Saayyid Saaid re-entered the room, carrying three tiny cups and a large pot of coffee, a tray of fruits, and a plate of cake cut into little squares. I’d seen him a moment before rummaging through the fridge with his wife, looking for something to feed his impromptu guests. Such is Omani hospitality, no matter how unusual the intentions.
“Coffee?” asked the son.
“Yes, thank you,” we said. Normally I hate coffee, but I don’t mind the Arabic version, with its watered-down flavour and hint of cardamom spice.
Saayyid Saaid drank with us. Kahwa, he said. Kahwa, we repeated. The Arabic word for coffee.
“Eat,” said the son. I grabbed a slice of apple. Saayyid Saaid gestured to the cake. I took a piece. He gestured again toward it. I took another piece.
“Kahwa,” said Saayyid Saaid. Kahwa, we repeated. I gave him my cup. He poured me more coffee. Then he thrust one of the photos lying on the ground into my hand. It was of him and a white woman in an oasis, holding a giant bunch of bananas.
“My father wants to take you to Wadi Tiwi,” said the son. “He grows mangoes and bananas there. He would like to show you.”
The next day, we would visit a different wadi, nearby Wadi Shab. More famous than its younger sibling, Wadi Shab is a giant canyon, filled with turquoise pools, palm trees and waterfalls, that sheds rain water from the Hajar Mountains into the Gulf of Oman. We would take the little motor boat over the first pool at the mouth of the wadi and walk among the irrigation systems (one new black pipe and one ancient cement slide) that water the date palms and banana trees planted here by locals.
It would be too cold that day to swim in the famous cave pool – it had rained heavily the night before, and drizzle still spat on us every once in a while. Instead, we would hike up the rock walls and past the pools, winding deeper and deeper into the heart of the wadi, until we were so high and so far that I felt more like a mountain goat than a tourist.
But today, we didn’t want to visit a wadi, especially with our host. The tourist collector was beginning to give me the creeps. As I picked my way through his stack of photos, I noticed more and more uncomfortable expressions on the faces of his tourists. This was especially true of the women, around whom Saayyid Saaid’s arm was always wrapped so fully that it looked as though he was grabbing their breasts. The chummy way the women’s arms were draped around Saayyid Saaid’s shoulder looked incongruous with their facial expressions, and I wondered why they’d placed their arms there in the first place (especially in Oman, where it is taboo for unrelated men and women to touch).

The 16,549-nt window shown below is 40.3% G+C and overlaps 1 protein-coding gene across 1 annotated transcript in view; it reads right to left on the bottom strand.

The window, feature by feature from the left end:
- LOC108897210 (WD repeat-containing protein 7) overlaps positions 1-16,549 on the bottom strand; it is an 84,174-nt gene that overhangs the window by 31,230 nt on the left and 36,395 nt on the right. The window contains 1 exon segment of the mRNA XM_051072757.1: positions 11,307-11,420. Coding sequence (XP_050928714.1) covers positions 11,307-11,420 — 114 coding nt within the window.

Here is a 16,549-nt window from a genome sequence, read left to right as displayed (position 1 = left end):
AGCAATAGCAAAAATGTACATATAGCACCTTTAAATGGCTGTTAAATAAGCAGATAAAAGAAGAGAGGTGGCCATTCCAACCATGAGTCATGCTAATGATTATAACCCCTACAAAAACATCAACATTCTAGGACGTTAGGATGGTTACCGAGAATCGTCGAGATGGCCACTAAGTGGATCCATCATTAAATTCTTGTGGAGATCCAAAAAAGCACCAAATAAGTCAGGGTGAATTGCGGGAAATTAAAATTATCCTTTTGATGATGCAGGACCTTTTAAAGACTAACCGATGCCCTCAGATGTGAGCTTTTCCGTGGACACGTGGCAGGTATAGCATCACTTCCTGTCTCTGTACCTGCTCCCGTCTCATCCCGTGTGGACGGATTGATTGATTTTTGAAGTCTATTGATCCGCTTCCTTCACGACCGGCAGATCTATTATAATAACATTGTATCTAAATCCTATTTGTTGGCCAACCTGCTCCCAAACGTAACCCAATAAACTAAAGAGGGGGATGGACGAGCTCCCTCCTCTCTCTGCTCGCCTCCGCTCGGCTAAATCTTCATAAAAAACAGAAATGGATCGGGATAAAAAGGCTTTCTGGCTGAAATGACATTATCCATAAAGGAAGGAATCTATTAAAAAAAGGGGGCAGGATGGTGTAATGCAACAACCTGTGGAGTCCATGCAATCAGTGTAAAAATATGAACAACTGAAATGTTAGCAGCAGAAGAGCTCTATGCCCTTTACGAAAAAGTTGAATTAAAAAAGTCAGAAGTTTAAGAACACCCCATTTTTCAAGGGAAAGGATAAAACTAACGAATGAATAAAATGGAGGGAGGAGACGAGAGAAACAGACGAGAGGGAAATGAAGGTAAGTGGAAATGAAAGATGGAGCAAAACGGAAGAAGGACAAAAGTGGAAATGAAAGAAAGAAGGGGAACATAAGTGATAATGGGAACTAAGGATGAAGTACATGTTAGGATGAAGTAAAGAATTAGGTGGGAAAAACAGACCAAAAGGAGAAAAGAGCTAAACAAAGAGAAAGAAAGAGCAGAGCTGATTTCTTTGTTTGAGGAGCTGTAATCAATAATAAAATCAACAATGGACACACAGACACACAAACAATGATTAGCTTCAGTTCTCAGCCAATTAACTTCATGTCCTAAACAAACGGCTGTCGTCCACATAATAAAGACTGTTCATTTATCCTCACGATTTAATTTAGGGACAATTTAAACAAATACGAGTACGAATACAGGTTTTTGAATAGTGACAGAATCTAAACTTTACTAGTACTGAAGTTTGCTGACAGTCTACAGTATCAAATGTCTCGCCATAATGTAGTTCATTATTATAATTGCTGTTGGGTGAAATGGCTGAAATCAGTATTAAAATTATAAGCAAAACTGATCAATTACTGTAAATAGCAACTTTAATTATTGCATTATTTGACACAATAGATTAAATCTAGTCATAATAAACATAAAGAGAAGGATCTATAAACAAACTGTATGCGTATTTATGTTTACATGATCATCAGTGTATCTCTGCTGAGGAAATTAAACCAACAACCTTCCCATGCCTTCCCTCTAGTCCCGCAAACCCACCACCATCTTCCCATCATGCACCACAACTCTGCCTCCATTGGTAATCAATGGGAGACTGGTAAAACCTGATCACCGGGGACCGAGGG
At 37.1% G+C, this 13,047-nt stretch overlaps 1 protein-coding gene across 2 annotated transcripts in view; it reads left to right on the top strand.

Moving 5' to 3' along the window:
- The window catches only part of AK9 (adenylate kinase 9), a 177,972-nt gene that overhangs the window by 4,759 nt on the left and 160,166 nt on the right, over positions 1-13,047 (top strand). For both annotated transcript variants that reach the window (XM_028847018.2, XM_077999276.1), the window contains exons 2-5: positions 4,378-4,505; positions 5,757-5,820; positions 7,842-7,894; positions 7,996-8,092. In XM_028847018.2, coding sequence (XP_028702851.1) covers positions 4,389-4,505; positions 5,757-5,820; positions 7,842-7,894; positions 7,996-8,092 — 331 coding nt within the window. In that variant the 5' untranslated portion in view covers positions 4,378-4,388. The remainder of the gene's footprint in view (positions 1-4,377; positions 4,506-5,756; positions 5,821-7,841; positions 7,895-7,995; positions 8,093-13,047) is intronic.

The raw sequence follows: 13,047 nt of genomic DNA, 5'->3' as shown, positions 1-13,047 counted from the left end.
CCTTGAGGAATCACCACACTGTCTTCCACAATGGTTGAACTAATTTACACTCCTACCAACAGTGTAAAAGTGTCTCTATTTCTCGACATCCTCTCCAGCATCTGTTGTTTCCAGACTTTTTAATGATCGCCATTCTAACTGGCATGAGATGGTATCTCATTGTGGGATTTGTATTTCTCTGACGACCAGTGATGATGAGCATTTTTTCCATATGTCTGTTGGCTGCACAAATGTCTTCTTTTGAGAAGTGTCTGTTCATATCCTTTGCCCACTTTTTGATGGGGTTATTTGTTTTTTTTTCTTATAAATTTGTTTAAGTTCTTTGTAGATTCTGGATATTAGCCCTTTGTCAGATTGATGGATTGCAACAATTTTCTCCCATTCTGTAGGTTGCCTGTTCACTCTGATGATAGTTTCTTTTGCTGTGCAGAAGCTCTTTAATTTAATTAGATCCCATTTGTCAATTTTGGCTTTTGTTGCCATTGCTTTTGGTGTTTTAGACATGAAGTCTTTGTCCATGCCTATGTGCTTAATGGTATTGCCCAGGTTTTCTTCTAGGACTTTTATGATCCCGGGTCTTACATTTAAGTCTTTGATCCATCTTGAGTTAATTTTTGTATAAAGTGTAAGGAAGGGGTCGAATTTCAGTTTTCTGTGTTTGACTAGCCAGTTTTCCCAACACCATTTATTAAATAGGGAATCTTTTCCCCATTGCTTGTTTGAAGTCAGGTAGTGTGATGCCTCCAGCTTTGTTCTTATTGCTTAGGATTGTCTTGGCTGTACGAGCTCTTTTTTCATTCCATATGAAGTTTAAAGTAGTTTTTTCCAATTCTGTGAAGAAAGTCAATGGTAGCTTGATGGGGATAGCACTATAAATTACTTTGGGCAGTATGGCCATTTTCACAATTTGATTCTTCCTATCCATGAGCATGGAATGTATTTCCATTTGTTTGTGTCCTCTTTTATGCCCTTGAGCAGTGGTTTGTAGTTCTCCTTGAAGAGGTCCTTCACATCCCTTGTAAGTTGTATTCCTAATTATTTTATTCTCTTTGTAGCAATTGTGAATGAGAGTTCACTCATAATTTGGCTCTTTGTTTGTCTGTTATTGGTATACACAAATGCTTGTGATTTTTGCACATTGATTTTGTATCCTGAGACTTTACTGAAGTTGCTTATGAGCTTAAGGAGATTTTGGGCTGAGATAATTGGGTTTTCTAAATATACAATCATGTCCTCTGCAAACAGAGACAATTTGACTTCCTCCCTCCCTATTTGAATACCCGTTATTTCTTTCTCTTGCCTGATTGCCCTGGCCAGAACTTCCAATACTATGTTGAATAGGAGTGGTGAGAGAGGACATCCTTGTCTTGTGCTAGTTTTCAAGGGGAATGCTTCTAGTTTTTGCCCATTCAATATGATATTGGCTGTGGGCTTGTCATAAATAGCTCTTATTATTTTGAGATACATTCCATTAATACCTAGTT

Besides, we knew from the photos that visiting the wadi was only phase two of Saayyid Saaid’s tour. Phase three would be an invitation to lunch; phase four, a game of dress-up; and phase five, a sleepover. While we appreciated Saayyid Saaid’s hospitality, we weren’t ready to commit to twenty-four hours with our eccentric host. We just wanted to drink our third cup of coffee (the minimum required by short-term guests) and leave.
“Kahwa?” asked Saayyid Saaid a third time, and I handed him my cup, thankful that it was not much larger than a thimble. I chatted with the son about his time in Europe, and marvelled that he didn’t despise Europeans when this is the type of hospitality an Omani expects.
“Kahwa?” asked Saayyid Saaid again. “No, thank you,” we replied. “We’ve had enough.” We began to take our leave, making excuses and apologizing for not being able to visit Wadi Tiwi with our host.
Saayyid Saaid walked us out of the house. He walked us out the gate. He walked us down the alleyways, past the shops and the mosque – which was now calling the faithful to Friday noontime prayer – and to our Toyota.
Photo, he gestured again (he’d asked us several times in his home, not believing that we didn’t have a cameria with us). I grabbed my camera and, remembering Saayyid Saaid’s wandering hand, gestured to Bruno to stand next to him. Saayyid Saaid pulled his typical arm-around-the-shoulder pose, but Bruno kept his to himself. I snapped the photo.
Shukran, we said, trying to say our goodbyes. No, he gestured. You, come. Me. A photo. Crap.
Saayyid Saaid grabbed my arm and hoisted it over his shoulder. Then he wrapped his over my shoulder. I blocked him from going further down with my free hand. I smiled awkwardly for the camera, just like all the women before.
Saayyid Saaid pulled out his business card again (he’d done that, too, many times during kahwa). Photo, he gestured. And we finally understood. He wanted us to photograph his business card, which had his address on it, and send him the photos we’d just taken. So he could add us to his collection.
A couple of weeks have passed since our encounter with Saayyid Saaid, so he should receive his photos in the mail pretty soon. In the meantime, I’m sure the Tourist Collector of Tiwi has kept busy – collecting more tourists.